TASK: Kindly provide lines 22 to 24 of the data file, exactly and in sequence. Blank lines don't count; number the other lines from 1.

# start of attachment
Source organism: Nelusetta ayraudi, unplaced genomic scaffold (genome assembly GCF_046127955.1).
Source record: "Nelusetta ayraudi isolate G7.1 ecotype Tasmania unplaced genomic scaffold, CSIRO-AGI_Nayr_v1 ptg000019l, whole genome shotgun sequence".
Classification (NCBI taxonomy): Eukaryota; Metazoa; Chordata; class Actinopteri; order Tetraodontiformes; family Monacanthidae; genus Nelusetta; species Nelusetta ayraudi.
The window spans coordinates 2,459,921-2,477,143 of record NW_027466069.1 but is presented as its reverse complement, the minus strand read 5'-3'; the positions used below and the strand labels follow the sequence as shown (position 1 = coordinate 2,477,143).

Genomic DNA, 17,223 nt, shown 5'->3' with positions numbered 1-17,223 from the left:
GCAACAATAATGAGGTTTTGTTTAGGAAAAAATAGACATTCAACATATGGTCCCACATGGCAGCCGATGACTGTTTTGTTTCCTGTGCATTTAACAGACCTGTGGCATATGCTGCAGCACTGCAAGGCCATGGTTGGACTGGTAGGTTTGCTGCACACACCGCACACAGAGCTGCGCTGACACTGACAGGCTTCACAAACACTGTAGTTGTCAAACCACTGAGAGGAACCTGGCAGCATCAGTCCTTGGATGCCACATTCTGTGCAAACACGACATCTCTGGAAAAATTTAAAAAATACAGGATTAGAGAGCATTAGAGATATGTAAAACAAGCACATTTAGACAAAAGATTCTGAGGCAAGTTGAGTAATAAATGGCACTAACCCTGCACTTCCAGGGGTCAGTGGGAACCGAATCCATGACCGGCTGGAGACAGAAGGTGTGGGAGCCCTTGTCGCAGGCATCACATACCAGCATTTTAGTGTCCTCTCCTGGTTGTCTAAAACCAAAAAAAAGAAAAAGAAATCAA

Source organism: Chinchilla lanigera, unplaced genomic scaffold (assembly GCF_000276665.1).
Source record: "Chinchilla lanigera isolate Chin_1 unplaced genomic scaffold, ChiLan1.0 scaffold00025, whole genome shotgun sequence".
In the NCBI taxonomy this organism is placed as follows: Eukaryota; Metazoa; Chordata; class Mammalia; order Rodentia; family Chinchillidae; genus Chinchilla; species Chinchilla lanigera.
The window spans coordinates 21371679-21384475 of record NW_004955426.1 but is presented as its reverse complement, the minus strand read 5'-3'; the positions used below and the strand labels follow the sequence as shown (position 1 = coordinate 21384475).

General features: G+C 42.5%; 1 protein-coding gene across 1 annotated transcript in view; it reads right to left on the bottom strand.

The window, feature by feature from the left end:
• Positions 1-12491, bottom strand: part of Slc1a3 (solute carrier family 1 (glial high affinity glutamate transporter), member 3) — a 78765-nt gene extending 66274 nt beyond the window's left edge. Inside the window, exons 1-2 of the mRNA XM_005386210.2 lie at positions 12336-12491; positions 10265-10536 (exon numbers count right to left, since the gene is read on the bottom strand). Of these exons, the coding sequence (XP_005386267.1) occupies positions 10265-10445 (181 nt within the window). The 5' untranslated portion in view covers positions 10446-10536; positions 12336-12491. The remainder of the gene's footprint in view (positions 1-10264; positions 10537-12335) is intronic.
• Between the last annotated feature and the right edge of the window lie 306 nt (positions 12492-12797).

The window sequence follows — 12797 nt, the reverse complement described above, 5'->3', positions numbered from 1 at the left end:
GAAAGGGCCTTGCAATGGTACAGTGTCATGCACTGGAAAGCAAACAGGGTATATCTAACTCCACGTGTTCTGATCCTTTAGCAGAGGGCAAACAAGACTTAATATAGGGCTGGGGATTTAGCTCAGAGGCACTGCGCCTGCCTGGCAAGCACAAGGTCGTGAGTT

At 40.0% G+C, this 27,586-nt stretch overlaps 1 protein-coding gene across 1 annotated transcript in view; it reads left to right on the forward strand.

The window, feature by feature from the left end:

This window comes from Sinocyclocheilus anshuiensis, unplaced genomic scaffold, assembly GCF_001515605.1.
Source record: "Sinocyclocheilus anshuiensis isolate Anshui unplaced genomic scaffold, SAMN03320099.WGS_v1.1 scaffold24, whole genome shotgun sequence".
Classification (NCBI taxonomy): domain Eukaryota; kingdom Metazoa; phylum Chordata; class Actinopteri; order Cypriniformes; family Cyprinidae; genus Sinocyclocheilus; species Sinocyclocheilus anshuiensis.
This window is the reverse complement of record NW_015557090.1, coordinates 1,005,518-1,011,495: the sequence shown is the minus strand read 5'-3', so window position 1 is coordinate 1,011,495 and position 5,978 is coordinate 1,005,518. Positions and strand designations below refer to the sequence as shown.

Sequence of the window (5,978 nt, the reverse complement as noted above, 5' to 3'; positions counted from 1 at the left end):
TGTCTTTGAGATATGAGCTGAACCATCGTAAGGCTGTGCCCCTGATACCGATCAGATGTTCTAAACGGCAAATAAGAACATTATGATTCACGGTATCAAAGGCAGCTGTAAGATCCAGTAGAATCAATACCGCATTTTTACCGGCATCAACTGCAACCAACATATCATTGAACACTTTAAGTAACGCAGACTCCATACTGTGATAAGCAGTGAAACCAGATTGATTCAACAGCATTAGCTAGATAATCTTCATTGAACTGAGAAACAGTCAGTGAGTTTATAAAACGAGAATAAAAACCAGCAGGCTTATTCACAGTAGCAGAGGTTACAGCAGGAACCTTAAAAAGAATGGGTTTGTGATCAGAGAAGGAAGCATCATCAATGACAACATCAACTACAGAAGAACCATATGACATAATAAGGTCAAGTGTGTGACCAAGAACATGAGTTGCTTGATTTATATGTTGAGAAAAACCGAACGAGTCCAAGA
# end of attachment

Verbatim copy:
This window is the reverse complement of record NW_015557090.1, coordinates 1,005,518-1,011,495: the sequence shown is the minus strand read 5'-3', so window position 1 is coordinate 1,011,495 and position 5,978 is coordinate 1,005,518. Positions and strand designations below refer to the sequence as shown.

Sequence of the window (5,978 nt, the reverse complement as noted above, 5' to 3'; positions counted from 1 at the left end):
TGTCTTTGAGATATGAGCTGAACCATCGTAAGGCTGTGCCCCTGATACCGATCAGATGTTCTAAACGGCAAATAAGAACATTATGATTCACGGTATCAAAGGCAGCTGTAAGATCCAGTAGAATCAATACCGCATTTTTACCGGCATCAACTGCAACCAACATATCATTGAACACTTTAAGTAACGCAGACTCCATACTGTGATAAGCAGTGAAACCAGATTGATTCAACAGCATTAGCTAGATAATCTTCATTGAACTGAGAAACAGTCAGTGAGTTTATAAAACGAGAATAAAAACCAGCAGGCTTATTCACAGTAGCAGAGGTTACAGCAGGAACCTTAAAAAGAATGGGTTTGTGATCAGAGAAGGAAGCATCATCAATGACAACATCAACTACAGAAGAACCATATGACATAATAAGGTCAAGTGTGTGACCAAGAACATGAGTTGCTTGATTTATATGTTGAGAAAAACCGAACGAGTCCAAGA